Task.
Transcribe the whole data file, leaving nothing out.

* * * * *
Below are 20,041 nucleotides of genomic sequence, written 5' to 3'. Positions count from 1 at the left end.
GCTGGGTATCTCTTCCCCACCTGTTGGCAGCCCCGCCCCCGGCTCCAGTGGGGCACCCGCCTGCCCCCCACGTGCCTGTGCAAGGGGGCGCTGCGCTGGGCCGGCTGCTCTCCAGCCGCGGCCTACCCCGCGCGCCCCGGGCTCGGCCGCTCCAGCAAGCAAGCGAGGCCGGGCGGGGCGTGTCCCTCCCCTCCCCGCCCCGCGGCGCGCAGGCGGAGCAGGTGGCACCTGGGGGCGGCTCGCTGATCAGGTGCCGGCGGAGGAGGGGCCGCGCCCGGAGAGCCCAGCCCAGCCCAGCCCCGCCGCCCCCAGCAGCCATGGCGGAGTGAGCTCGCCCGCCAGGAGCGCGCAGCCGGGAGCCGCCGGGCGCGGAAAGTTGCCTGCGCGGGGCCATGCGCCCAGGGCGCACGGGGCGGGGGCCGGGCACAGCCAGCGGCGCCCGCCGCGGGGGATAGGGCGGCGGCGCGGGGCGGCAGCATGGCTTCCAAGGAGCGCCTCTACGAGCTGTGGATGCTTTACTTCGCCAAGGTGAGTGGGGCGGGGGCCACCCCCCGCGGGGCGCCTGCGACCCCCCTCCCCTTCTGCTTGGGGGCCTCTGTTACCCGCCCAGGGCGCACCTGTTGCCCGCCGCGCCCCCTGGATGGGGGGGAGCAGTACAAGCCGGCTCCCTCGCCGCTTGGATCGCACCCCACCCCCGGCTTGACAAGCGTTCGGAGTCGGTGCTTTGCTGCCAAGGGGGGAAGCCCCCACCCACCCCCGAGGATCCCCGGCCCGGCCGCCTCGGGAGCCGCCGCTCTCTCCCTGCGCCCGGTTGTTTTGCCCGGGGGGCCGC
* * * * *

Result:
Below are 20,041 nucleotides of genomic sequence, written 5' to 3'. Positions count from 1 at the left end.
GCTGGGTATCTCTTCCCCACCTGTTGGCAGCCCCGCCCCCGGCTCCAGTGGGGCACCCGCCTGCCCCCCACGTGCCTGTGCAAGGGGGCGCTGCGCTGGGCCGGCTGCTCTCCAGCCGCGGCCTACCCCGCGCGCCCCGGGCTCGGCCGCTCCAGCAAGCAAGCGAGGCCGGGCGGGGCGTGTCCCTCCCCTCCCCGCCCCGCGGCGCGCAGGCGGAGCAGGTGGCACCTGGGGGCGGCTCGCTGATCAGGTGCCGGCGGAGGAGGGGCCGCGCCCGGAGAGCCCAGCCCAGCCCAGCCCCGCCGCCCCCAGCAGCCATGGCGGAGTGAGCTCGCCCGCCAGGAGCGCGCAGCCGGGAGCCGCCGGGCGCGGAAAGTTGCCTGCGCGGGGCCATGCGCCCAGGGCGCACGGGGCGGGGGCCGGGCACAGCCAGCGGCGCCCGCCGCGGGGGATAGGGCGGCGGCGCGGGGCGGCAGCATGGCTTCCAAGGAGCGCCTCTACGAGCTGTGGATGCTTTACTTCGCCAAGGTGAGTGGGGCGGGGGCCACCCCCCGCGGGGCGCCTGCGACCCCCCTCCCCTTCTGCTTGGGGGCCTCTGTTACCCGCCCAGGGCGCACCTGTTGCCCGCCGCGCCCCCTGGATGGGGGGGAGCAGTACAAGCCGGCTCCCTCGCCGCTTGGATCGCACCCCACCCCCGGCTTGACAAGCGTTCGGAGTCGGTGCTTTGCTGCCAAGGGGGGAAGCCCCCACCCACCCCCGAGGATCCCCGGCCCGGCCGCCTCGGGAGCCGCCGCTCTCTCCCTGCGCCCGGTTGTTTTGCCCGGGGGGCCGC